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Chocolate Cookbook

legacypc46

Senior Member
Gold Member
Oct 9, 2006
2,346
6
I am really liking this cookbook. These aren't "fast and easy" recipes, but the results are worth the little extra effort. (If you are looking for 'healthy'...these aren't it either :)eek:)...but if you're going to consume sugar, fat, and calories, better it be from something exceptional vs from a box or vat of hydrogenated oils.) ;)

Reviews on a couple recipes tried so far:

White Chocolate Cupcakes w/Truffle Filling: These are delicious and easy to make. The cake flour is what makes them light (and King Arthur now makes an unbleached cake flour). Loved the idea of inserting chocolate truffles (i.e. Lindt) into the cupcakes when they come out the oven. They really do melt and make for a nice surprise when biting into the cupcake. Also, the white chocolate and cream cheese frosting is a keeper (though pretty sweet). I plan to use it with other dessert recipes. I sprinkled pink sugar on top and took them to a PC meeting...nice look for HWC month.

Decadent Flourless Chocolate Cake: Also delicious and not too difficult. (Just remember to GENTLY fold in the egg whites and then don't let the batter sit around; pour into the pan and get it in the oven.) This recipe calls for bittersweet chocolate (I used chocolate with 60% cocoa content), so the cake isn't overly sweet. The picture in the book shows a smooth pretty glaze covering the cake...not always easy to do. If it comes out uneven, just decorate the top with whatever you'd like (powdered sugar, more nuts, etc). Also, I used chopped toasted almonds to decorate the sides instead of pistachios (cheaper!).

Chocolate Stout Cake: Another winner...but you have to like stout (i.e. Guinness). And as the recipe says, it tastes better the next day. The only caution is to not over-mix the batter when adding the flour and stout (will make the cake dry and dense). If you have Guinness lovers in your family, this is a tasty cake they'd probably enjoy.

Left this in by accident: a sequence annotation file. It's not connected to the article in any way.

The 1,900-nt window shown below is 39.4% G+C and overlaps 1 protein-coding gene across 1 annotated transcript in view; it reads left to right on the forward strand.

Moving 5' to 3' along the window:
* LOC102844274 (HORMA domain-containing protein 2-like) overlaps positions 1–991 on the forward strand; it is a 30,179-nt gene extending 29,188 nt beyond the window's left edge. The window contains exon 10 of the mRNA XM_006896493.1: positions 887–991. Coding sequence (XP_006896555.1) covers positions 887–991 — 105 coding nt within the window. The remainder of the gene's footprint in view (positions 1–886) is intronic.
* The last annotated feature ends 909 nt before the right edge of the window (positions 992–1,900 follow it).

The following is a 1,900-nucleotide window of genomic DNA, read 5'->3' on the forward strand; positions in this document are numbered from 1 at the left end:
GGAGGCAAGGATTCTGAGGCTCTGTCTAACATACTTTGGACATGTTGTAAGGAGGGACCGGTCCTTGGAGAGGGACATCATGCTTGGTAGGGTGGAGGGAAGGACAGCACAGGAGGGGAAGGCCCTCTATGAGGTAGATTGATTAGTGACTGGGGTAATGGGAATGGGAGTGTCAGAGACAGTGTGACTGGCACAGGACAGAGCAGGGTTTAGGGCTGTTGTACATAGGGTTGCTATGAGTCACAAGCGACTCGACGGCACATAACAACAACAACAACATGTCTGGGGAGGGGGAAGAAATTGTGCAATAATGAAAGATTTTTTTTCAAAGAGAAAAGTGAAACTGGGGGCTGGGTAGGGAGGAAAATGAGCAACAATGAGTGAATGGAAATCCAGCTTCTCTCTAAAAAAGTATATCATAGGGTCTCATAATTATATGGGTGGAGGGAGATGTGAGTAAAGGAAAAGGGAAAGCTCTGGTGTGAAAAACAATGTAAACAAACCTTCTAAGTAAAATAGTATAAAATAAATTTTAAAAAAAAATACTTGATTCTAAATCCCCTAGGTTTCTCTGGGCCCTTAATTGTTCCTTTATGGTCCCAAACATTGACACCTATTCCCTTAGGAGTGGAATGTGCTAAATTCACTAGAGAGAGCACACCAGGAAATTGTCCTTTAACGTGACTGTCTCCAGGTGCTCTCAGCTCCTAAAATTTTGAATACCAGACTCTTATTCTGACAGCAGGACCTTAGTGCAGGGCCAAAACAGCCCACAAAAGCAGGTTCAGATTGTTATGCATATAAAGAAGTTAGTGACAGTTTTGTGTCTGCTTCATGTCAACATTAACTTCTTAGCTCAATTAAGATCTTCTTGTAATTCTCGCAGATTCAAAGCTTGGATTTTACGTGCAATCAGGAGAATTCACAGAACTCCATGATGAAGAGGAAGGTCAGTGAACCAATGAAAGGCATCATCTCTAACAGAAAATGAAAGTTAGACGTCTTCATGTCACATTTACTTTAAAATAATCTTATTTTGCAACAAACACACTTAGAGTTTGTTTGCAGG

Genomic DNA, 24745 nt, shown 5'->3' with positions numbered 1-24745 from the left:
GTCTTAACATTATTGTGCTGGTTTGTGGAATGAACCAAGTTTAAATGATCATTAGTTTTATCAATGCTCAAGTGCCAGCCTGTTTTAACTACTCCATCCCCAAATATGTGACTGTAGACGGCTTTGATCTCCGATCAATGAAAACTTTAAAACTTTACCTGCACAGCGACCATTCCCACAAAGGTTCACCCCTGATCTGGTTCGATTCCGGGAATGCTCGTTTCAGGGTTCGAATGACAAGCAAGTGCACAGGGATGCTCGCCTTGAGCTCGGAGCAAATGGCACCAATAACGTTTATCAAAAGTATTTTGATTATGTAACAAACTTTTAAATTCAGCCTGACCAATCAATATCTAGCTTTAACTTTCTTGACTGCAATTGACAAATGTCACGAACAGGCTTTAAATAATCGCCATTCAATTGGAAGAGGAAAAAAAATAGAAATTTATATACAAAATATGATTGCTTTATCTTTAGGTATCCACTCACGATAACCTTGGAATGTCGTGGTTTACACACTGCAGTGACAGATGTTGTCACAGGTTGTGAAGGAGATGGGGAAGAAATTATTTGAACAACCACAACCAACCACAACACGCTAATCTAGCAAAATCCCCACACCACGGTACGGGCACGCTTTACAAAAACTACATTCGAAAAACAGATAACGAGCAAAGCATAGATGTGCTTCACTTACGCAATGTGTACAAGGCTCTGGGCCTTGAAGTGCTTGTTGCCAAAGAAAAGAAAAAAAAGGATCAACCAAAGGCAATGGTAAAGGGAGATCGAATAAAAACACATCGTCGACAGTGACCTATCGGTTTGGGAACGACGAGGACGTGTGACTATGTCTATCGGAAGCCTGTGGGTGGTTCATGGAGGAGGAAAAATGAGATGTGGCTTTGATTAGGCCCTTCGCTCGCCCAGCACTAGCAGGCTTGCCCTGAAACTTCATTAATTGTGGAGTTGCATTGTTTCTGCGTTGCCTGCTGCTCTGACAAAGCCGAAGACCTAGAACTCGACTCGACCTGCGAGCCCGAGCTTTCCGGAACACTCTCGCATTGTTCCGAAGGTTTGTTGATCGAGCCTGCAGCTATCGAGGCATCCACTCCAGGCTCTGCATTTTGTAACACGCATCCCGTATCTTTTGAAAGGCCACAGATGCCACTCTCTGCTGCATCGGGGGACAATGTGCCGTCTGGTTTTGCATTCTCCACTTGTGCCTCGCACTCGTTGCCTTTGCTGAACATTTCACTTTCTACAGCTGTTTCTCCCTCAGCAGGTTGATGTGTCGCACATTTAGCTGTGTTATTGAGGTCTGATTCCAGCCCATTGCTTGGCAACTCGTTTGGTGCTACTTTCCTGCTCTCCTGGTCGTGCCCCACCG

Hope this post is helpful. Just sharing...
 

Chef Kearns

Legacy Member
Gold Member
Feb 8, 2005
3,323
6
Thank you for the reviews Kristin!! It's good to see you on here again. I hope you've been well.
 

NooraK

Legend Member
Gold Member
Feb 6, 2008
5,871
26
Very helpful, thank you! I will have to pick up that book and try some of those.
 

wadesgirl

Legend Member
Gold Member
Jul 25, 2007
11,412
31
I shared the flourless cake recipe with my sister because my 2nd oldest niece just discovered a gluten allergy.

I tried the triple chocolate truffles. I'm a little interested to try it again. Not sure if it's because I had two different brands of chocolate for the center but the brown chocolate set up really heard and the white chocolate was really soft. It make it difficult to cut them into pieces and 10 oz of bittersweet chocolate was almost not enough.
 

legacypc46

Senior Member
Gold Member
Oct 9, 2006
2,346
6
  • Thread starter
  • #5
After reading your post, I decided to try the truffles.
- I used ghirardelli chocolate for all three layers (it was on sale). The semisweet set up hard, but the white layer was soft for me too. I let it refrigerate an extra night, but it still didn't get completely hard.
- It was firm enough to cut into one-inch squares, but I had to clean my knife after almost every cut to avoid the layers pressing into each other.
- I found the bittersweet coating more than enough, but I was really banging my fork against the prep bowl to knock off any excess chocolate. (So maybe that's why I had chocolate left over.)
- My "tasters" REALLY liked the final results....the slightly softer white chocolate seemed almost like a filling.
- That said, I'm wondering if the test kitchen used a higher end white chocolate. Since white chocolate isn't really chocolate, it doesn't have the same properties...especially the less expensive brands. (My thoughts anyway.)
-leggy
 

wadesgirl

Legend Member
Gold Member
Jul 25, 2007
11,412
31
After reading your post, I decided to try the truffles.
- I used ghirardelli chocolate for all three layers (it was on sale). The semisweet set up hard, but the white layer was soft for me too. I let it refrigerate an extra night, but it still didn't get completely hard.
- It was firm enough to cut into one-inch squares, but I had to clean my knife after almost every cut to avoid the layers pressing into each other.
- I found the bittersweet coating more than enough, but I was really banging my fork against the prep bowl to knock off any excess chocolate. (So maybe that's why I had chocolate left over.)
- My "tasters" REALLY liked the final results....the slightly softer white chocolate seemed almost like a filling.
- That said, I'm wondering if the test kitchen used a higher end white chocolate. Since white chocolate isn't really chocolate, it doesn't have the same properties...especially the less expensive brands. (My thoughts anyway.)
-leggy

I used ghiradelli for the white but regular baking chocolate for the semi sweet as I would have had to buy three boxes of the white instead of two bars of ghiradelli. I didn't shake off a lot of extra chocolate, just scraped the fork across the edge of the prep bowl.

Of course they were still good, you can't go wrong with three different kinds of chocolate!
 

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